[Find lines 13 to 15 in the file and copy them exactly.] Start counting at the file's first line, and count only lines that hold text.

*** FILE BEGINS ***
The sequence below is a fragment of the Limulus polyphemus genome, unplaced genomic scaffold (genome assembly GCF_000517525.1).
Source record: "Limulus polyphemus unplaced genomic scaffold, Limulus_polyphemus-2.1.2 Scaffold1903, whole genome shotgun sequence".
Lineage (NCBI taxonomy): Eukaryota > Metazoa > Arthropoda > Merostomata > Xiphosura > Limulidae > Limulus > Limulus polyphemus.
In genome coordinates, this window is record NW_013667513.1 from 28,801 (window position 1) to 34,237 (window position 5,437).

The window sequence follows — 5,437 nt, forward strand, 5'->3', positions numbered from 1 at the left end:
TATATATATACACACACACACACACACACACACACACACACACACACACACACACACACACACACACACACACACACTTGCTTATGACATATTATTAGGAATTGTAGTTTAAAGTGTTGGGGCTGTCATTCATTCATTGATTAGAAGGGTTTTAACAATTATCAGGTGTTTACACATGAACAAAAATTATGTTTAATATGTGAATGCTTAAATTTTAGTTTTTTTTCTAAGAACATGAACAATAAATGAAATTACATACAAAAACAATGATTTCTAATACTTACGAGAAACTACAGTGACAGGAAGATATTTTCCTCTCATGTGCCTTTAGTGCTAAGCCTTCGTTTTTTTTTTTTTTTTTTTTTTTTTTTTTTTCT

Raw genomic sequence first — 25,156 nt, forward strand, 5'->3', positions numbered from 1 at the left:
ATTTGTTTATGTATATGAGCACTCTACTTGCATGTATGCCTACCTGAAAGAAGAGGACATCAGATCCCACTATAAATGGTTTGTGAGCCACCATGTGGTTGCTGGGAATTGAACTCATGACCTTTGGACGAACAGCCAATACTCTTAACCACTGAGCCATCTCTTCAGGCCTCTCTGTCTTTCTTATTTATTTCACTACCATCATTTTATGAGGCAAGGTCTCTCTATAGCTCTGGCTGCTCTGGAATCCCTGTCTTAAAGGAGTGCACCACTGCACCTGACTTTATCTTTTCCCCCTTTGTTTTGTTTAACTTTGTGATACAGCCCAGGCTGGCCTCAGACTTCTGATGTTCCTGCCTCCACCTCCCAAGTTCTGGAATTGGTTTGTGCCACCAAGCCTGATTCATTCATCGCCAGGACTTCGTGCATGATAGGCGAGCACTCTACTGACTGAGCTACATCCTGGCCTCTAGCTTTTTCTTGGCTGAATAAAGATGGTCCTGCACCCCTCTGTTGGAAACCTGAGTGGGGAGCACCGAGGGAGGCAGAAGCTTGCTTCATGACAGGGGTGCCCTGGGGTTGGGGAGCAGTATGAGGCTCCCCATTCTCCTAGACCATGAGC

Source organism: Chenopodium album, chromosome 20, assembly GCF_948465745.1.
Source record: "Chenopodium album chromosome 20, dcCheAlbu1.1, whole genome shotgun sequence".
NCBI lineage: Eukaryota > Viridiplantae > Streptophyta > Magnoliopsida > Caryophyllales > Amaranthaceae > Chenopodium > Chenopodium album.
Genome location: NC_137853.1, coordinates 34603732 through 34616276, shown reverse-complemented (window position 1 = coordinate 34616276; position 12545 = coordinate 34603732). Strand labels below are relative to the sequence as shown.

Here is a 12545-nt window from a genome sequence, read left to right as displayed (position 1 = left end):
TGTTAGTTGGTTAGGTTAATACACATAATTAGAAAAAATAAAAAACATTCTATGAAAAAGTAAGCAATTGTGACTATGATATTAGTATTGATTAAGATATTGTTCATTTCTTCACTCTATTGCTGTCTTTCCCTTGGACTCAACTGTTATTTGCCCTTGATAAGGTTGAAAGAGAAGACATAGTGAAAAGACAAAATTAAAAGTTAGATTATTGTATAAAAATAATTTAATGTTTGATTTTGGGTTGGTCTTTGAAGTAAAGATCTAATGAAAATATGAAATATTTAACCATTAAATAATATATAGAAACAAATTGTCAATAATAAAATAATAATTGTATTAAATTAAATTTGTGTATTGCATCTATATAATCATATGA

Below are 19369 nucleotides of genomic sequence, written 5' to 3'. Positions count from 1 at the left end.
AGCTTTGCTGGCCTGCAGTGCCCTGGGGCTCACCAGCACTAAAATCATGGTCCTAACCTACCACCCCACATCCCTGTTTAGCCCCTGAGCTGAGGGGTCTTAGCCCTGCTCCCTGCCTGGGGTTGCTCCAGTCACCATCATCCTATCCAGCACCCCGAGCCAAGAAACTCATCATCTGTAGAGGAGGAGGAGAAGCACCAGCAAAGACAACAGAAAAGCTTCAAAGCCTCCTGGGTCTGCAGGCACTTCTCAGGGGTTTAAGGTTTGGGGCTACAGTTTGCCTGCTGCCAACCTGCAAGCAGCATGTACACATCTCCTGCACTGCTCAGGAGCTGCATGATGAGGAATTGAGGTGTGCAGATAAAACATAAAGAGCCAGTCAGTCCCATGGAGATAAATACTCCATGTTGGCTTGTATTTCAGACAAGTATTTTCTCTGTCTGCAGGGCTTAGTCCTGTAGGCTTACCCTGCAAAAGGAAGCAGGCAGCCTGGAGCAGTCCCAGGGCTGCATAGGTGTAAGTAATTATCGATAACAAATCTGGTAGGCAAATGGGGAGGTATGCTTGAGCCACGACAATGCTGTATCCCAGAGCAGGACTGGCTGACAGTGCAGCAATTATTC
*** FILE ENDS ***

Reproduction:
Here is a 12545-nt window from a genome sequence, read left to right as displayed (position 1 = left end):
TGTTAGTTGGTTAGGTTAATACACATAATTAGAAAAAATAAAAAACATTCTATGAAAAAGTAAGCAATTGTGACTATGATATTAGTATTGATTAAGATATTGTTCATTTCTTCACTCTATTGCTGTCTTTCCCTTGGACTCAACTGTTATTTGCCCTTGATAAGGTTGAAAGAGAAGACATAGTGAAAAGACAAAATTAAAAGTTAGATTATTGTATAAAAATAATTTAATGTTTGATTTTGGGTTGGTCTTTGAAGTAAAGATCTAATGAAAATATGAAATATTTAACCATTAAATAATATATAGAAACAAATTGTCAATAATAAAATAATAATTGTATTAAATTAAATTTGTGTATTGCATCTATATAATCATATGA

Below are 19369 nucleotides of genomic sequence, written 5' to 3'. Positions count from 1 at the left end.